Archive for April, 2024

A Stray Thought on Konami Four-Player Arcade Brawlers Circa 1990

In 1989, Konami released an arcade game based on the Teenage Mutant Ninja Turtles franchise. Everything about it was tailored to the source material. In the cartoon, there are four ninja turtles, who usually fight together as a team, so it was a four-player co-op game, even though this required a larger-than-standard cabinet. The turtles frequently fight their way through masses of faceless goons, so it was a scrolling brawler. Each of the turtles carries a different weapon, and this is reflected in differences in how the characters handle in the game. (I favored Donatello, whose bo staff gave him the longest reach, but I know people who preferred the speed of Raphael’s sai.)

The TMNT game was a hit, so of course they decided to apply its formula to other franchises. The 1992 X-Men is essentially TMNT with a coat of paint, and it too is remembered fondly, but the format designed for mutant turtles doesn’t fit mutant humans as neatly. There are a lot more than four X-Men — even in the game, where Konami could have just picked out four of them for us, they apparently couldn’t narrow it down to any less than six, only four of whom can be active at a time (plus a couple mainstays who appear in cutscenes but aren’t playable). And the six they chose were chosen more for recognizability than for fitting well into a brawler. The turtles had their slight differences, but they were all still fundamentally ninjas. The characters chosen for the X-Men game vary wildly in their abilities, but the constraints of the format require that Dazzler’s hand-to-hand combat ability is approximately on par with that of Colossus and Wolverine, and that Cyclops’ main power, his eye beam, is treated as a special action with a limited number of uses, rather than something that would be active all the time if he didn’t have special headgear to suppress it.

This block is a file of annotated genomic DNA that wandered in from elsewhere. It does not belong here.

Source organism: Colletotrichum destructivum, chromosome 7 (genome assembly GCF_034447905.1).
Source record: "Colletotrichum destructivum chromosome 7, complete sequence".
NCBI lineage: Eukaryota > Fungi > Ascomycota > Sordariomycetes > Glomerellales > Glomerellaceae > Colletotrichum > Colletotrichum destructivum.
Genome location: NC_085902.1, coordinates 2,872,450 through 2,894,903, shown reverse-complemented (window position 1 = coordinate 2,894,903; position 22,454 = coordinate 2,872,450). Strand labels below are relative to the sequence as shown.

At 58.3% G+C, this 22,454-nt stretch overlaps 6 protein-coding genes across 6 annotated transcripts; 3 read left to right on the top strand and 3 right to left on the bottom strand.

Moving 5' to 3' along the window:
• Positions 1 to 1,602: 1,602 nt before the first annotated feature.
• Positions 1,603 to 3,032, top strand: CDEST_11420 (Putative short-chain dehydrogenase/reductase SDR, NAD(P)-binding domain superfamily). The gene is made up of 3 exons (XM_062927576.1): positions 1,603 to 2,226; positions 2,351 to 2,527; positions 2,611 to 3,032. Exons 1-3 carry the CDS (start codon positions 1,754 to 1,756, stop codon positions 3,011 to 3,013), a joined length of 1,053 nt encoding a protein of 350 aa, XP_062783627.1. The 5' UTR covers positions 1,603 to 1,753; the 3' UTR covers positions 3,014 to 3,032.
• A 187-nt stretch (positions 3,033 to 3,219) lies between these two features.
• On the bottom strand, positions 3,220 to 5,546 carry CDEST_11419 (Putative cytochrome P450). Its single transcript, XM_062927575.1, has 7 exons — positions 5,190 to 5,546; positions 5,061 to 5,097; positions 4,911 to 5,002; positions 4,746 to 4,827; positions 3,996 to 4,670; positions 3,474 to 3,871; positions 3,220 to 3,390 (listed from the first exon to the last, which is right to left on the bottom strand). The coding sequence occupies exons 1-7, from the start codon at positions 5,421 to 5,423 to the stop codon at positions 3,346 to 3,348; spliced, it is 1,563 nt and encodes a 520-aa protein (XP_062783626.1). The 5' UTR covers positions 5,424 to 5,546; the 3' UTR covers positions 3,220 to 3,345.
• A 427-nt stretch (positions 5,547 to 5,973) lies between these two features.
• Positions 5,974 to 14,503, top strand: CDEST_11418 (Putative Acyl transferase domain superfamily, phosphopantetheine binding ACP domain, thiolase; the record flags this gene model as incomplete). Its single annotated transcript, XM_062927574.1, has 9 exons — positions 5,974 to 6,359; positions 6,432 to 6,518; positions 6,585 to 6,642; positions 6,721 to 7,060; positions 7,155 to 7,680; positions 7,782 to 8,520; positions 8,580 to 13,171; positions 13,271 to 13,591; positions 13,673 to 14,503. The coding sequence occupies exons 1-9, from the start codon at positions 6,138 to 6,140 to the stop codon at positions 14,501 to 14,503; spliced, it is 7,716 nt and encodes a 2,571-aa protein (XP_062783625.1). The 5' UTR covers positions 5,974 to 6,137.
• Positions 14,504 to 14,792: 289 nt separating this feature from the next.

But perhaps we were more prepared to accept such concessions to format because of what had happened in between TMNT and X-Men: Konami’s 1991 four-player brawler adaptation of The Simpsons. This is an IP that doesn’t fit the format at all. It makes about as much sense as basing a brawler on pease porridge. But the fact that it doesn’t make sense is why it makes sense. The absurdity of the idea perfectly suits the source material’s sense of humor. In the show, Springfield’s arcade featured games based on such unlikely things as Doogie Howser and My Dinner with Andre. The Simpsons arcade game isn’t just an arcade game based on The Simpsons, it’s an arcade game that fits the sensibilities of the Simpsons world. So what I’m postulating is that the large but appropriate inappropriateness of the Simpson arcade game paved the way for the many smaller but less appropriate inappropriatenesses of X-Men.